- David Glass
- Edwards: Soul patch sold separately.
Is it finally time to admit that the faux-preacher shtick has been done to death? From David Byrne and Brian Eno's sampling of crazed TV evangelists on My Life in the Bush of Ghosts, to Nick Cave's perpetually wild-eyed Southern Gothic obsessions, to the one-man gospel revivalism of Denver's Reverend Deadeye, it's become obvious that all the irony has been bled out of the thing.
Which is why David Eugene Edwards' music sometimes scares the hell out of me.
Admittedly, as a lapsed Catholic, I've found as many cheap thrills in the above-mentioned artists as the next sinner. But the Denver-based Edwards and his internationally acclaimed (if not financially prosperous) bands, 16 Horsepower and Wovenhand, are different. His vocals may not be that dissimilar to Cave's in fact, the two have toured together but comparisons end there.
Edwards' themes of sin and salvation ring with an authenticity that can, for some, be genuinely uncomfortable. And while I've long been an admirer of both his bands, only recently did I realize just how serious Edwards actually is.
"Some people are more sincere about their questioning than others," says Edwards, "and it can be something that you use to market yourself in a certain way. Of course, early on [Nick Cave] was a big influence on me he's written some fantastic songs but I guess I don't get a lot of comfort from him in his lyrics."
Unlike, say, "Every man is evil, yes, every man's a liar," which Edwards, the grandson of a Nazarene preacher, howled in 16 Horsepower's "Black Soul Choir." Surely, in the 12 years since, his perspective has changed?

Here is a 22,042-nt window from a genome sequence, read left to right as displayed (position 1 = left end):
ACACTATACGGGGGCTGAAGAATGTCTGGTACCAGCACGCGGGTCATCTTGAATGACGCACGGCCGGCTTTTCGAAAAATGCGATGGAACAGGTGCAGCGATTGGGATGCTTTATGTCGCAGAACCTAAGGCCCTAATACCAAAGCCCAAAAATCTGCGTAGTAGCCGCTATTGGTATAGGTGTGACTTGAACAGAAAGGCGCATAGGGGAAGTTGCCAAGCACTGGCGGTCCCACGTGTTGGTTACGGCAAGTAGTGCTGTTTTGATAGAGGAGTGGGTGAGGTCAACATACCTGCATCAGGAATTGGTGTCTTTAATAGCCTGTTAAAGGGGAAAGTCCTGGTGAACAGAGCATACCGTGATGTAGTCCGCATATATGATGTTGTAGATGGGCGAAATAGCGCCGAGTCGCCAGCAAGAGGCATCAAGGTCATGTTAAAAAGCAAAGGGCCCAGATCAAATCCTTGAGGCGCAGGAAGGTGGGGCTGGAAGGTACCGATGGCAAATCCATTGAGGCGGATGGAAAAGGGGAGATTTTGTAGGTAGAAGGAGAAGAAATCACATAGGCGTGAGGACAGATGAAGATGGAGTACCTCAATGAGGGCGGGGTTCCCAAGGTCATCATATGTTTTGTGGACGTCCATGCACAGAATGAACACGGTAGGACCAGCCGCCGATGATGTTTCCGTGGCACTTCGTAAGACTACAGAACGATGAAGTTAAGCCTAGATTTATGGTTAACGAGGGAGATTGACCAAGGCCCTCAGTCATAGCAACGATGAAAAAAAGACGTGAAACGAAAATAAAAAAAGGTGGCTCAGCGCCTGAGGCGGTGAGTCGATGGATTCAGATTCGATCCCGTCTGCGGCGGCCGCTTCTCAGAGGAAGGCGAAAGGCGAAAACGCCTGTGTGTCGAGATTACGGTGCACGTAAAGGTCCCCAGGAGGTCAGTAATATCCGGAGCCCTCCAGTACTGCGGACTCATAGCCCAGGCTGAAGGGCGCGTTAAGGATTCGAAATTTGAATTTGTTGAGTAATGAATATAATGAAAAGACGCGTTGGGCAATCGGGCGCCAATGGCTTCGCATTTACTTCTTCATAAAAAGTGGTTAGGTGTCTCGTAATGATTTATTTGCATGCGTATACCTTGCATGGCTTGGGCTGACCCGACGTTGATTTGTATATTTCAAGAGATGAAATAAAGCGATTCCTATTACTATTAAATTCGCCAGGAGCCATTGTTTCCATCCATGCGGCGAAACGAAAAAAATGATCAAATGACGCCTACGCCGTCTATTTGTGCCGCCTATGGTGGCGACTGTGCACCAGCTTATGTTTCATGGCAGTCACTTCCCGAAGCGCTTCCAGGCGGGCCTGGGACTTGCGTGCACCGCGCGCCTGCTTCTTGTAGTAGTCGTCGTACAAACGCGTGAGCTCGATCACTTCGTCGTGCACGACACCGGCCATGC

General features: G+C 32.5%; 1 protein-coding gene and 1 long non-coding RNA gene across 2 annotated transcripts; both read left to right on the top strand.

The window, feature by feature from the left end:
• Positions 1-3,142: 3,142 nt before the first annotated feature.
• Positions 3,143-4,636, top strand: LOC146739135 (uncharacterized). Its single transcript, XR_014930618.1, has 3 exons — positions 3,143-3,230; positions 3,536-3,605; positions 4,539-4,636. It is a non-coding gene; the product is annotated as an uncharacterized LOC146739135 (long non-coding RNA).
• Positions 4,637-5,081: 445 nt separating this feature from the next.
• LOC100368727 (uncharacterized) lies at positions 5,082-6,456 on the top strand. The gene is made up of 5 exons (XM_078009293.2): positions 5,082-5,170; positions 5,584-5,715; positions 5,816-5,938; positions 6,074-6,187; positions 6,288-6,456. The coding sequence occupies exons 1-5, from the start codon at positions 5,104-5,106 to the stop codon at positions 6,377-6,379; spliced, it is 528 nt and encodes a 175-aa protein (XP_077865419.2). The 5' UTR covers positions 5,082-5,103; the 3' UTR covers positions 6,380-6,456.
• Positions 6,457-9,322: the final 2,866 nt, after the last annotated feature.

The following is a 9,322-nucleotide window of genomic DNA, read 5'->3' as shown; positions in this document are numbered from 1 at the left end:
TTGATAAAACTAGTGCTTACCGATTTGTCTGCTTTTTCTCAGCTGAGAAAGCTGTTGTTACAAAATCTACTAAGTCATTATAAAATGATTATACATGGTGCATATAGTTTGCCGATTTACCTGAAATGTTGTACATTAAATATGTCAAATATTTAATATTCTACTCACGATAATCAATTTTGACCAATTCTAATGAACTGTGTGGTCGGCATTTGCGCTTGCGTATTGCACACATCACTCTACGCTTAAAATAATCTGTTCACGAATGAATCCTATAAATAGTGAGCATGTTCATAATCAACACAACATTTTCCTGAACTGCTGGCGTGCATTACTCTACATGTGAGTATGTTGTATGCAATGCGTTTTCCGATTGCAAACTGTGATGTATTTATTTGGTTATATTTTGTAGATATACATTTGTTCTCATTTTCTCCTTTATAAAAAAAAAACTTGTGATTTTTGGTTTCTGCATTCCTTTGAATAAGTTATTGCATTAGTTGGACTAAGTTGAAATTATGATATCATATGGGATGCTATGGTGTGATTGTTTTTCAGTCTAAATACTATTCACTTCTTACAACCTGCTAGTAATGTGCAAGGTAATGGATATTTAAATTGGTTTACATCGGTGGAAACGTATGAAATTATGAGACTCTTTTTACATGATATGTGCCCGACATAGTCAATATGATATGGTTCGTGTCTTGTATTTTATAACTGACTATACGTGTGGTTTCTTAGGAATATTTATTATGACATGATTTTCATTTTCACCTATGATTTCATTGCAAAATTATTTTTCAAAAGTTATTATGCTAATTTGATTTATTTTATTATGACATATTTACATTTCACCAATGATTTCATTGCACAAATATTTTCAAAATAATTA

"Um, not necessarily," says Edwards. "I still think the same way. I just hopefully do it in a more mature fashion. Obviously I'm older and hopefully a little bit wiser, but I think the older I get, the more I believe that," he says with an oddly timed laugh. "I just communicate it in a different way, I guess ... But yeah, I think every man is fully depraved."
That said, Wovenhand's fourth full-length album, Ten Stones, may be its most accessible. Co-produced with Danielson Famile founder Daniel Smith, it was released last month on his Sounds Familyre label (home to Sufjan Stevens). "Kicking Bird" is as fervent and kinetic as the most punk-driven 16 Horsepower tracks, while "The Beautiful Axe" manages to be as beatific yet elegiac as its title suggests. A cover of Antonio Carlos Jobim's "Quiet Nights of Quiet Stars" hints at a kind of lounge music that moves from inner to outer space.
Alternating between wooden banjo and electric guitar, Edwards clearly has his own style: "I've kind of taught myself this real archaic way of playing. So it definitely has a distinct rhythm and a distinct pattern and sound."
As for the Southern Gothic influence in his own music, Edwards blames it on family history as well as an early affection for Appalachian music, tempered by an affinity for punk, post-punk and rock in general.
"At the beginning," says Edwards, "we were definitely considered more of an alternative country band. But as time has gone on, that label has really kind of dissipated, and people don't really know what it is that we do. In my mind, that's a good thing."